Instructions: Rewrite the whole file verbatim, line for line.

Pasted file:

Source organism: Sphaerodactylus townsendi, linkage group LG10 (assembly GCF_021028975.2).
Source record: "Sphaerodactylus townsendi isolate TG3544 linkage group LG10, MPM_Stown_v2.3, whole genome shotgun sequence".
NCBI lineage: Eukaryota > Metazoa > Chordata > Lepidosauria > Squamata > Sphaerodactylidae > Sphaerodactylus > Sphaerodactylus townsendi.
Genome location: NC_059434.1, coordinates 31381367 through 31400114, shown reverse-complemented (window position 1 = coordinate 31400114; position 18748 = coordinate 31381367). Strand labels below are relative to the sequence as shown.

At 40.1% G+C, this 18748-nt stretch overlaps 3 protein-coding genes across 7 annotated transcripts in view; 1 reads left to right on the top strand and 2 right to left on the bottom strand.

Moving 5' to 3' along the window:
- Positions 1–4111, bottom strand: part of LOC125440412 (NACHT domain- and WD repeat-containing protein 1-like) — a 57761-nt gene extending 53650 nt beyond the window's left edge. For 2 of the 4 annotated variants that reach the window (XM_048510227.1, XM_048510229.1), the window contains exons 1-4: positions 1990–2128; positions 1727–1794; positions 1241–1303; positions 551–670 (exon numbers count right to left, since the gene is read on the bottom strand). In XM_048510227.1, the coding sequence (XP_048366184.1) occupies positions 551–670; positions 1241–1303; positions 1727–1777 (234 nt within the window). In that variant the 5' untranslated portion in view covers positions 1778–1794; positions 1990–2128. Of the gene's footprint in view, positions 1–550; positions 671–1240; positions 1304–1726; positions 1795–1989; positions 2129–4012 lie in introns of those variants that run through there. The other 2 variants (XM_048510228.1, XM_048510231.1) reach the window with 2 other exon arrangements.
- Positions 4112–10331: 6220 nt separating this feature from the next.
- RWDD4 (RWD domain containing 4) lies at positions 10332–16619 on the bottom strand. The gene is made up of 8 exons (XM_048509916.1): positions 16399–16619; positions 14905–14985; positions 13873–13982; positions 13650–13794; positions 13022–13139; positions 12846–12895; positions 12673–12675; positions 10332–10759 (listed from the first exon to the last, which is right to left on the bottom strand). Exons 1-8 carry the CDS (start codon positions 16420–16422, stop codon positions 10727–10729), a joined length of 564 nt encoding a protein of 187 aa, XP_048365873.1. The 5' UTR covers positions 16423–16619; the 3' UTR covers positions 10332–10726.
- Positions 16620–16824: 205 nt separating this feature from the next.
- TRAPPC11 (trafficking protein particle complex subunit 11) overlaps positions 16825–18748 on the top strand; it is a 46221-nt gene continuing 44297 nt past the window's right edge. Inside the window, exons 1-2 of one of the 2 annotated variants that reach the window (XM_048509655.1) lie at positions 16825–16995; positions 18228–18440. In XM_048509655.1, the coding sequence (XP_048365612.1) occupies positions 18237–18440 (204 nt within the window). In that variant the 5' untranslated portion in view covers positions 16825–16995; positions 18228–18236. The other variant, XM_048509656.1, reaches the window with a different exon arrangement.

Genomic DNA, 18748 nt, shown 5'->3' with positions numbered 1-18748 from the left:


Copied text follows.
Source organism: Sphaerodactylus townsendi, linkage group LG10 (assembly GCF_021028975.2).
Source record: "Sphaerodactylus townsendi isolate TG3544 linkage group LG10, MPM_Stown_v2.3, whole genome shotgun sequence".
NCBI lineage: Eukaryota > Metazoa > Chordata > Lepidosauria > Squamata > Sphaerodactylidae > Sphaerodactylus > Sphaerodactylus townsendi.
Genome location: NC_059434.1, coordinates 31381367 through 31400114, shown reverse-complemented (window position 1 = coordinate 31400114; position 18748 = coordinate 31381367). Strand labels below are relative to the sequence as shown.

At 40.1% G+C, this 18748-nt stretch overlaps 3 protein-coding genes across 7 annotated transcripts in view; 1 reads left to right on the top strand and 2 right to left on the bottom strand.

Moving 5' to 3' along the window:
- Positions 1–4111, bottom strand: part of LOC125440412 (NACHT domain- and WD repeat-containing protein 1-like) — a 57761-nt gene extending 53650 nt beyond the window's left edge. For 2 of the 4 annotated variants that reach the window (XM_048510227.1, XM_048510229.1), the window contains exons 1-4: positions 1990–2128; positions 1727–1794; positions 1241–1303; positions 551–670 (exon numbers count right to left, since the gene is read on the bottom strand). In XM_048510227.1, the coding sequence (XP_048366184.1) occupies positions 551–670; positions 1241–1303; positions 1727–1777 (234 nt within the window). In that variant the 5' untranslated portion in view covers positions 1778–1794; positions 1990–2128. Of the gene's footprint in view, positions 1–550; positions 671–1240; positions 1304–1726; positions 1795–1989; positions 2129–4012 lie in introns of those variants that run through there. The other 2 variants (XM_048510228.1, XM_048510231.1) reach the window with 2 other exon arrangements.
- Positions 4112–10331: 6220 nt separating this feature from the next.
- RWDD4 (RWD domain containing 4) lies at positions 10332–16619 on the bottom strand. The gene is made up of 8 exons (XM_048509916.1): positions 16399–16619; positions 14905–14985; positions 13873–13982; positions 13650–13794; positions 13022–13139; positions 12846–12895; positions 12673–12675; positions 10332–10759 (listed from the first exon to the last, which is right to left on the bottom strand). Exons 1-8 carry the CDS (start codon positions 16420–16422, stop codon positions 10727–10729), a joined length of 564 nt encoding a protein of 187 aa, XP_048365873.1. The 5' UTR covers positions 16423–16619; the 3' UTR covers positions 10332–10726.
- Positions 16620–16824: 205 nt separating this feature from the next.
- TRAPPC11 (trafficking protein particle complex subunit 11) overlaps positions 16825–18748 on the top strand; it is a 46221-nt gene continuing 44297 nt past the window's right edge. Inside the window, exons 1-2 of one of the 2 annotated variants that reach the window (XM_048509655.1) lie at positions 16825–16995; positions 18228–18440. In XM_048509655.1, the coding sequence (XP_048365612.1) occupies positions 18237–18440 (204 nt within the window). In that variant the 5' untranslated portion in view covers positions 16825–16995; positions 18228–18236. The other variant, XM_048509656.1, reaches the window with a different exon arrangement.

Genomic DNA, 18748 nt, shown 5'->3' with positions numbered 1-18748 from the left: